With no new wide releases joining our tracking calendar this weekend, we’ve decided to take a look at where the overall market is shaping up to finish by year’s end — and it’s looking like a historic finish.
Based on our tracking models for all major studio films opening between now and and December 31, Boxoffice is projecting 2018 will set a new all-time domestic record gross north of $11.6 billion. That baseline figure would topple 2016’s standing record of $11.38 billion by 2 percent, while also blowing past 2017’s $11.07 billion by nearly 5 percent.
Some models even project a figure over $11.7 billion is well within reach.
How Will We Get There?
2018’s box office has maintained a record pace on a consistent basis throughout most of the year, standing at more than $8.8 billion in revenue through the end of the third quarter* on September 28. We’re currently forecasting the year’s fourth quarter to account for an additional $2.85+ billion in box office sales, representing the period beginning September 29 and ending December 31.
That projection is driven by one of the strongest October markets in years thanks to the presence of Venom, A Star Is Born, and the upcoming Halloween, followed by a packed November slate that could easily see three films cross $200 million individually: The Grinch, Fantastic Beasts: The Crimes of Grindelwald, and Ralph Breaks the Internet.
November’s Bohemian Rhapsody, Creed 2, and Widows should provide further padding as likely mid-range successes, alongside the varying potential of The Nutcracker and the Four Realms, The Girl In the Spider’s Web, Overlord, and Green Book.
If there’s anything resembling a weak spot during the remainder of the year, it may be December — although “weak” is a relative term given how spoiled the industry and audiences have been with massive Star Wars films opening during the Christmas corridor in each of the last three years.
That juggernaut franchise is sitting out this holiday season, but Disney still has an ace up its sleeve with Mary Poppins Returns — a film for which we’ll share early tracking reports in a few weeks, but one that’s already trending like a huge box office hit in the making thanks to stellar social media buzz and very positive trailer reactions.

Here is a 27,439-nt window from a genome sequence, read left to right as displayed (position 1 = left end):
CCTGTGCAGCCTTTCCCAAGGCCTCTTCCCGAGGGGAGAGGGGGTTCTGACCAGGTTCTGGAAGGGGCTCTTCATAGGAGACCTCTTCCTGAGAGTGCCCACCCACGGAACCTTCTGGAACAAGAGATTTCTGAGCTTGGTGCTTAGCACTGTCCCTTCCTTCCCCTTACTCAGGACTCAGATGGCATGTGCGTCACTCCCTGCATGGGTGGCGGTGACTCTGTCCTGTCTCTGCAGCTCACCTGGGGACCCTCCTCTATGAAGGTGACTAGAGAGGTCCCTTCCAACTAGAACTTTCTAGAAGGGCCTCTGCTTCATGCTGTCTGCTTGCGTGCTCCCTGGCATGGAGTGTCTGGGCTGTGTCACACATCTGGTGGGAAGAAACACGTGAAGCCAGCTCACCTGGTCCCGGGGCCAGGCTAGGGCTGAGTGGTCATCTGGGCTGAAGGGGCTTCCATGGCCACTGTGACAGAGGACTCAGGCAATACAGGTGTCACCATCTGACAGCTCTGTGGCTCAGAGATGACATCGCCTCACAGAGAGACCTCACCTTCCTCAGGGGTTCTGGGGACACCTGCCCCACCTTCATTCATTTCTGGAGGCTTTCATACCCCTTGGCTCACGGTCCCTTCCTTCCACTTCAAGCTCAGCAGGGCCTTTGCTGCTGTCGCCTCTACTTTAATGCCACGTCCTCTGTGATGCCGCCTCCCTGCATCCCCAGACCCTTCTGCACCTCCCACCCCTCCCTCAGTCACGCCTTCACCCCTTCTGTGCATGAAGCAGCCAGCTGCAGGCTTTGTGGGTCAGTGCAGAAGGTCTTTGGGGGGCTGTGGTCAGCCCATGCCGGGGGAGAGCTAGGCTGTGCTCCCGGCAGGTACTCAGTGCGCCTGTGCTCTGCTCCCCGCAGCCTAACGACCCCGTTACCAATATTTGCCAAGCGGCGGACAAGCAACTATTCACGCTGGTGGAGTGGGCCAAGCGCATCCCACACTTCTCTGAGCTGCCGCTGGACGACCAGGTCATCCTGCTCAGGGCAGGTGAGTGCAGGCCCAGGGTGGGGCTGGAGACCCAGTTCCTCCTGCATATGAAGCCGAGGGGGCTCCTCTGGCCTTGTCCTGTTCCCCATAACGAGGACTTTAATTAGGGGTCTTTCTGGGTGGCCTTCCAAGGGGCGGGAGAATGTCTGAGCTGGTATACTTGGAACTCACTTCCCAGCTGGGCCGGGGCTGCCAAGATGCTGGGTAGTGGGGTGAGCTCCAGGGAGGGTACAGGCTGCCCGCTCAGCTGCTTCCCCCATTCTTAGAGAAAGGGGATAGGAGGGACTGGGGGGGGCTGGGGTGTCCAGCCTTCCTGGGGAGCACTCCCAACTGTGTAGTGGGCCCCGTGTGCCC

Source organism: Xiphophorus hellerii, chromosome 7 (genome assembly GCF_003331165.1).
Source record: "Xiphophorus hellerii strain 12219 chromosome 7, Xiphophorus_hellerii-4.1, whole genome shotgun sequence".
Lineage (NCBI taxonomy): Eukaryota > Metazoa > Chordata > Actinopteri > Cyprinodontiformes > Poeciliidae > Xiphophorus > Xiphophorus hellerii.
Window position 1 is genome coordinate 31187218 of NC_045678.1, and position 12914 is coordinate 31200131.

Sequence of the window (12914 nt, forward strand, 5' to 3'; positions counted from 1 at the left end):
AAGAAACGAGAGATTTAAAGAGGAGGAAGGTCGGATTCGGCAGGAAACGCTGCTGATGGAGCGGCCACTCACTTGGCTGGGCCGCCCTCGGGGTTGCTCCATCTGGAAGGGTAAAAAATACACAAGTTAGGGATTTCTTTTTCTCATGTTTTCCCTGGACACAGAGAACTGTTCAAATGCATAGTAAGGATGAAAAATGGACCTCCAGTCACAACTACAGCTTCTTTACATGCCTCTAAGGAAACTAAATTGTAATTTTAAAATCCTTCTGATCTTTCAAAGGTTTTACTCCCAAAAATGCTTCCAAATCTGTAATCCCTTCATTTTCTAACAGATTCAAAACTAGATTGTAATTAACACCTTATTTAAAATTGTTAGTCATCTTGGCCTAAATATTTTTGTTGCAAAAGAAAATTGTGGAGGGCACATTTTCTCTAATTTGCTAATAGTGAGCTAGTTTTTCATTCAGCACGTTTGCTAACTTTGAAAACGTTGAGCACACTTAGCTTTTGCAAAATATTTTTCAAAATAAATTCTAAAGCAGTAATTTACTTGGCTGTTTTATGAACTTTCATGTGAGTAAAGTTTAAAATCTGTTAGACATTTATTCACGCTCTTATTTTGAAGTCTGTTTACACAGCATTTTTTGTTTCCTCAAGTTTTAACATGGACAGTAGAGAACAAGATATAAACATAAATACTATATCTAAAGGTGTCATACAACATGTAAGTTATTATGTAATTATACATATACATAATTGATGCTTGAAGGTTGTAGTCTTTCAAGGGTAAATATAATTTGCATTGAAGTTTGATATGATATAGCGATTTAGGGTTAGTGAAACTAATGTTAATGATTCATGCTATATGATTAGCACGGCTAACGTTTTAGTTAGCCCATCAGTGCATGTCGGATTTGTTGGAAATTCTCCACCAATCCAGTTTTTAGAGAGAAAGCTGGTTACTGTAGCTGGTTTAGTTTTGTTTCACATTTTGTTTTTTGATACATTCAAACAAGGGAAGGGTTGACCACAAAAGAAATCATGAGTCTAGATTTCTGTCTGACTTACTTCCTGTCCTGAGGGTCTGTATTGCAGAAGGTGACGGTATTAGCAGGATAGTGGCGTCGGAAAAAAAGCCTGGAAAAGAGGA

December will also bring Aquaman, Bumblebee, and Spider-Man: Into the Spider-Verse — three franchise films that could combine for more than $300 million domestically going into early 2019. Filling out what should still be a solid slate of Christmastime releases will be award season candidates like Clint Eastwood’s The Mule and Adam McKay’s Vice, alongside wild card performers like Mortal Engines, Second Act, and Holmes & Watson.
Essentially, if October and November continue living up to bullish expectations, December won’t need to perform anywhere near the level of last year’s $1.48 billion monthly take in order for 2018 to exceed $11.6 billion.
How High Could 2018 Go?
Current models suggest $11.6 billion may even be slightly conservative as some scenarios position the year finishing between $11.7 billion and $11.8 billion. For that to happen, a great deal would hinge on the ability of November and (especially) December’s releases to meet optimistic expectations and/or over-perform — but a fourth quarter haul north of $3 billion is very possible given the incredible runway October and November are expected to generate.